The best books about the Mongol conquest of Western Eurasia

Who am I?

I am an associate professor at Nottingham Trent University and my interest in the Mongols first began many years ago during my MA at Royal Holloway University. I had always been interested in the historic relationships between nomadic and agricultural societies, but what I found fascinating about the Mongols was the sheer speed and range of their expansion—how could they have conquered the greater part of the Asia within only a few decades? Exploring how the Mongols grappled with the realities of ruling such a vast imperium remains a very thought-provoking issue, so too is the question of how the peoples they overthrew accommodated themselves to Mongol rule. 


I wrote...

The Mongol Storm: Making and Breaking Empires in the Medieval Near East

By Nicholas Morton,

Book cover of The Mongol Storm: Making and Breaking Empires in the Medieval Near East

What is my book about?

The Mongol invasions brought sweeping change to the Near East. Their advancing armies fundamentally reconfigured the region’s political ecosystem. Their soldiers, merchants, and intellectuals brought new ideas and trade goods. Their super-wealthy elites rewired the area’s trade routes, establishing their vast wagon cities as centre points for Eurasian trade.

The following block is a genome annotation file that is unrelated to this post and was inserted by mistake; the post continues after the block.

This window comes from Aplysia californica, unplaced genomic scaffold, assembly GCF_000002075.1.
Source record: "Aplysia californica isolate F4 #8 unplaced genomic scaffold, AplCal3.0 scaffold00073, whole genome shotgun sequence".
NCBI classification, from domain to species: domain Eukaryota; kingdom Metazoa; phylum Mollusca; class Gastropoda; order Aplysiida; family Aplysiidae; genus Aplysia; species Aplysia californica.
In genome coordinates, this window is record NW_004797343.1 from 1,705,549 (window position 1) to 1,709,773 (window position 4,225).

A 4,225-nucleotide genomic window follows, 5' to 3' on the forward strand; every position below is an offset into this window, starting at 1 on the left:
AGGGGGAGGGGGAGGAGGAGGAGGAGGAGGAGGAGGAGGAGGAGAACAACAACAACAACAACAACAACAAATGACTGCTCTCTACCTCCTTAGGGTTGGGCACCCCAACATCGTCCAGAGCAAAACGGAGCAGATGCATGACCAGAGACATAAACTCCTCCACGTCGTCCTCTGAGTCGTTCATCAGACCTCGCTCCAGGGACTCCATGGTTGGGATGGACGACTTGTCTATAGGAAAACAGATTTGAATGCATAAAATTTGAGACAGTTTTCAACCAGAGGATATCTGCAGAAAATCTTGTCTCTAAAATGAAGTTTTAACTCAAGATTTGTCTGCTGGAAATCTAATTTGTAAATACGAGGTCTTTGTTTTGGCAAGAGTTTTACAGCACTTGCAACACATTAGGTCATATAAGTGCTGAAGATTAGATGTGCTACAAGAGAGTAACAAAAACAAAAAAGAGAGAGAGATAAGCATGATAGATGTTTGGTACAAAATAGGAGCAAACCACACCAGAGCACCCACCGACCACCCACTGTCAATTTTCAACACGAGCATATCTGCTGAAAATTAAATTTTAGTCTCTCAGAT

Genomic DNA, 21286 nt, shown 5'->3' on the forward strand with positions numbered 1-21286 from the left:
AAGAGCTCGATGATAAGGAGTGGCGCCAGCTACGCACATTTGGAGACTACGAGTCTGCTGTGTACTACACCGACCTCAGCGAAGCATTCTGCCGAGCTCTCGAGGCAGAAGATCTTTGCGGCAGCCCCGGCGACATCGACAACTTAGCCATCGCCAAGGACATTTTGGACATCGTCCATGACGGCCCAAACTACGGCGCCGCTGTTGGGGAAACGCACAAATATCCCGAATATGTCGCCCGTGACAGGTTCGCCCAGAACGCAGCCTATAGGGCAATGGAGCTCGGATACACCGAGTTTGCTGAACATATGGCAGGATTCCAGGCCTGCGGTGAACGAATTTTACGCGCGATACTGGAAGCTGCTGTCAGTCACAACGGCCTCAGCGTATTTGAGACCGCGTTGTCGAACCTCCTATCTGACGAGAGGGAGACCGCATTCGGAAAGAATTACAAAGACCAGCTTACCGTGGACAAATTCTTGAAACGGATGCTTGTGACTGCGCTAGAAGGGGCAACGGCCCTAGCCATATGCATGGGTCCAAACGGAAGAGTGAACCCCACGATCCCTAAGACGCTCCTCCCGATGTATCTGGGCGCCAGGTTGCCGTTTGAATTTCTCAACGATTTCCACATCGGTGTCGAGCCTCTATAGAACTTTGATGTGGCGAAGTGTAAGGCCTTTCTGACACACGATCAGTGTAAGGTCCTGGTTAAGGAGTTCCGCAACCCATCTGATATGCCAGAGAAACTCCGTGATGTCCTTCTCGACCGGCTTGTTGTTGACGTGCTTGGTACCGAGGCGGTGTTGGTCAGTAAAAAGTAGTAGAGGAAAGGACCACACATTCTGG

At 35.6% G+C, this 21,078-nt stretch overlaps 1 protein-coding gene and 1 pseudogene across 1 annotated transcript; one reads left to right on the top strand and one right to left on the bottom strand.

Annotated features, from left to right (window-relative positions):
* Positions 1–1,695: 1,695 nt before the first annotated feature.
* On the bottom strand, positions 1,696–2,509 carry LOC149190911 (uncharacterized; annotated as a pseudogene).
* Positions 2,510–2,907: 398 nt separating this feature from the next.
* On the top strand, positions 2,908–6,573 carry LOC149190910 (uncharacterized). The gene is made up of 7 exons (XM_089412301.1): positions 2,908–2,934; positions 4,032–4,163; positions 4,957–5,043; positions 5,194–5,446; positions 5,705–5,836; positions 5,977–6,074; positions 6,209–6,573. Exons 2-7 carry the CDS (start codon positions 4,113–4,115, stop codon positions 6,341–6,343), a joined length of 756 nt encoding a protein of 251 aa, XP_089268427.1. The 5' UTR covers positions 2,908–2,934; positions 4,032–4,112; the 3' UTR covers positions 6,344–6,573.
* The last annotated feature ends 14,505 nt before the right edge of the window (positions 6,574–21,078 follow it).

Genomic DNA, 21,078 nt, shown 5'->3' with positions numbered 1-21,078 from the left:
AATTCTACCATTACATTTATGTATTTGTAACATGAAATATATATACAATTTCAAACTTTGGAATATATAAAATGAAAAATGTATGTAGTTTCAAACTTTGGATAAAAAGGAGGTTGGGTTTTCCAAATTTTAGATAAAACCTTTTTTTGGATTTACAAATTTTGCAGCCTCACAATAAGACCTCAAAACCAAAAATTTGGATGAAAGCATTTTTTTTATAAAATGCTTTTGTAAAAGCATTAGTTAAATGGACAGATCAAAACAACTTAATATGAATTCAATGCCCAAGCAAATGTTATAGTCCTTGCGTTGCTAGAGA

The Mongol Storm follows the history of the Mongol conquests from the first whispered rumours of a new power rising far to the northeast, through to the ensuing waves of refugees, marching armies, and finally the imposition of Mongol dominion. It tells this dramatic history from multiple perspectives, exploring how individuals and societies from across the Near East, including the Byzantines, Crusaders, Armenians, Ayyubids, and Seljuk Turks reacted to the tumultuous events of this period.  

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The books I picked & why

Book cover of The Mongol Empire

Nicholas Morton Why did I love this book?

In this book Timothy May provides an impressive overview of the history of the Mongol Empire. Covering its history from the time of Chinggis Khan through to its decline and including discussion on matters ranging from the Mongols’ warcraft through to their internal politics and economic activities, The Mongol Empire offers a deeply authoritative and accessible overview of research in this field. This is the book I would recommend to anyone seeking a scholarly introduction to this subject. 

By Timothy May,

Why should I read it?

1 author picked The Mongol Empire as one of their favorite books, and they share why you should read it.

What is this book about?

This book explores the rise and establishment of the Mongol Empire under Chinggis Khan, as well as its expansion and evolution under his successors. It also examines the successor states (Ilkhanate, Chaghatayid Khanate, the Jochid Ulus (Golden Horde), and the Yuan Empire) from the dissolution of the empire in 1260 to the end of each state.